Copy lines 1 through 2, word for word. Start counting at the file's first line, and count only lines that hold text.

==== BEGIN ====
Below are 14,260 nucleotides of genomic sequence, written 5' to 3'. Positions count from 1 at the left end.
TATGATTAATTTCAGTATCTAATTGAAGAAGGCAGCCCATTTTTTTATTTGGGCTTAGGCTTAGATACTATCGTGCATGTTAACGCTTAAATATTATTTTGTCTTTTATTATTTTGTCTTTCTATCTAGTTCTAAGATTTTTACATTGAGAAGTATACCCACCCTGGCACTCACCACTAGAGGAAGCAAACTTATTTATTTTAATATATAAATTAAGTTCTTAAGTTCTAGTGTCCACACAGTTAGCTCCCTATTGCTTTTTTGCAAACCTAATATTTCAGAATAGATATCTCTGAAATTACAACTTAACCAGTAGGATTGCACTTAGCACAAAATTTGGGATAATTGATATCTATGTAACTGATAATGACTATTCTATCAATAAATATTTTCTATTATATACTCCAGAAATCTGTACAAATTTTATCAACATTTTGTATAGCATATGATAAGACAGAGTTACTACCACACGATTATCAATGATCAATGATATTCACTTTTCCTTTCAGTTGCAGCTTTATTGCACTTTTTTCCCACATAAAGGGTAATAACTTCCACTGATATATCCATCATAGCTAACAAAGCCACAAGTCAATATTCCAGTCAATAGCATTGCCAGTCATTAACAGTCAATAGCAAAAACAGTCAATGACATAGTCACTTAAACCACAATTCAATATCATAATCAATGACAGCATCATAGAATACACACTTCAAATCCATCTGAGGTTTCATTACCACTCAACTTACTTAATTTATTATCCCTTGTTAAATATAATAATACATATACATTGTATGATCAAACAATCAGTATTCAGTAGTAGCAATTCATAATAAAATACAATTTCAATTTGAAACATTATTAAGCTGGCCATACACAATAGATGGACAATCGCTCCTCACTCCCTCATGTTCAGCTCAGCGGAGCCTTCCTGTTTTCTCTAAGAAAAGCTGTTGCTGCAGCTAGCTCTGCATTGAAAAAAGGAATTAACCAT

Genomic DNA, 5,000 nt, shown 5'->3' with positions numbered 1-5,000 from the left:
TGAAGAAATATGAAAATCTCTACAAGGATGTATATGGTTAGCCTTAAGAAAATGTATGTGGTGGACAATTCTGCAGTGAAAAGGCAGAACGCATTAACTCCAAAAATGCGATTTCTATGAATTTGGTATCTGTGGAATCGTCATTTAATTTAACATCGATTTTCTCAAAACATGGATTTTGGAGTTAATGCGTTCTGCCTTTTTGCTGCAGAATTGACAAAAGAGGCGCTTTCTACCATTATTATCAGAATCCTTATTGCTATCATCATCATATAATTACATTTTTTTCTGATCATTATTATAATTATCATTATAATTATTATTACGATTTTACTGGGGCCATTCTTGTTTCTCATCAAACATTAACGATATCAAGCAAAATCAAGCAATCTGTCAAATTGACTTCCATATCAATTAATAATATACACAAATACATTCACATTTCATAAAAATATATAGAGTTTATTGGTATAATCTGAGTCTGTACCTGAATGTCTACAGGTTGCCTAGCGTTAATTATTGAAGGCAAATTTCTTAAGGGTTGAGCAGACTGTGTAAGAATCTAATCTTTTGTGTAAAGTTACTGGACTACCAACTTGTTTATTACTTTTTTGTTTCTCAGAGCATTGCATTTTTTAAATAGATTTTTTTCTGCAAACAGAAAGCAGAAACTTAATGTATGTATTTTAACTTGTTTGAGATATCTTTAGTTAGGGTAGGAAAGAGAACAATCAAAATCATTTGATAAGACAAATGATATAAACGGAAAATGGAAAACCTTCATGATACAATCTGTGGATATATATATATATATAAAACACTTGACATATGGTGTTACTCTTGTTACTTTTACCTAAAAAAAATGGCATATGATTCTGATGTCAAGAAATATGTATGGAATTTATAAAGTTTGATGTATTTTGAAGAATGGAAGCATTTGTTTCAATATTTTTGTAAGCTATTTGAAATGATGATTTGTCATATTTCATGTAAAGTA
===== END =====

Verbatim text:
Below are 14,260 nucleotides of genomic sequence, written 5' to 3'. Positions count from 1 at the left end.
TATGATTAATTTCAGTATCTAATTGAAGAAGGCAGCCCATTTTTTTATTTGGGCTTAGGCTTAGATACTATCGTGCATGTTAACGCTTAAATATTATTTTGTCTTTTATTATTTTGTCTTTCTATCTAGTTCTAAGATTTTTACATTGAGAAGTATACCCACCCTGGCACTCACCACTAGAGGAAGCAAACTTATTTATTTTAATATATAAATTAAGTTCTTAAGTTCTAGTGTCCACACAGTTAGCTCCCTATTGCTTTTTTGCAAACCTAATATTTCAGAATAGATATCTCTGAAATTACAACTTAACCAGTAGGATTGCACTTAGCACAAAATTTGGGATAATTGATATCTATGTAACTGATAATGACTATTCTATCAATAAATATTTTCTATTATATACTCCAGAAATCTGTACAAATTTTATCAACATTTTGTATAGCATATGATAAGACAGAGTTACTACCACACGATTATCAATGATCAATGATATTCACTTTTCCTTTCAGTTGCAGCTTTATTGCACTTTTTTCCCACATAAAGGGTAATAACTTCCACTGATATATCCATCATAGCTAACAAAGCCACAAGTCAATATTCCAGTCAATAGCATTGCCAGTCATTAACAGTCAATAGCAAAAACAGTCAATGACATAGTCACTTAAACCACAATTCAATATCATAATCAATGACAGCATCATAGAATACACACTTCAAATCCATCTGAGGTTTCATTACCACTCAACTTACTTAATTTATTATCCCTTGTTAAATATAATAATACATATACATTGTATGATCAAACAATCAGTATTCAGTAGTAGCAATTCATAATAAAATACAATTTCAATTTGAAACATTATTAAGCTGGCCATACACAATAGATGGACAATCGCTCCTCACTCCCTCATGTTCAGCTCAGCGGAGCCTTCCTGTTTTCTCTAAGAAAAGCTGTTGCTGCAGCTAGCTCTGCATTGAAAAAAGGAATTAACCAT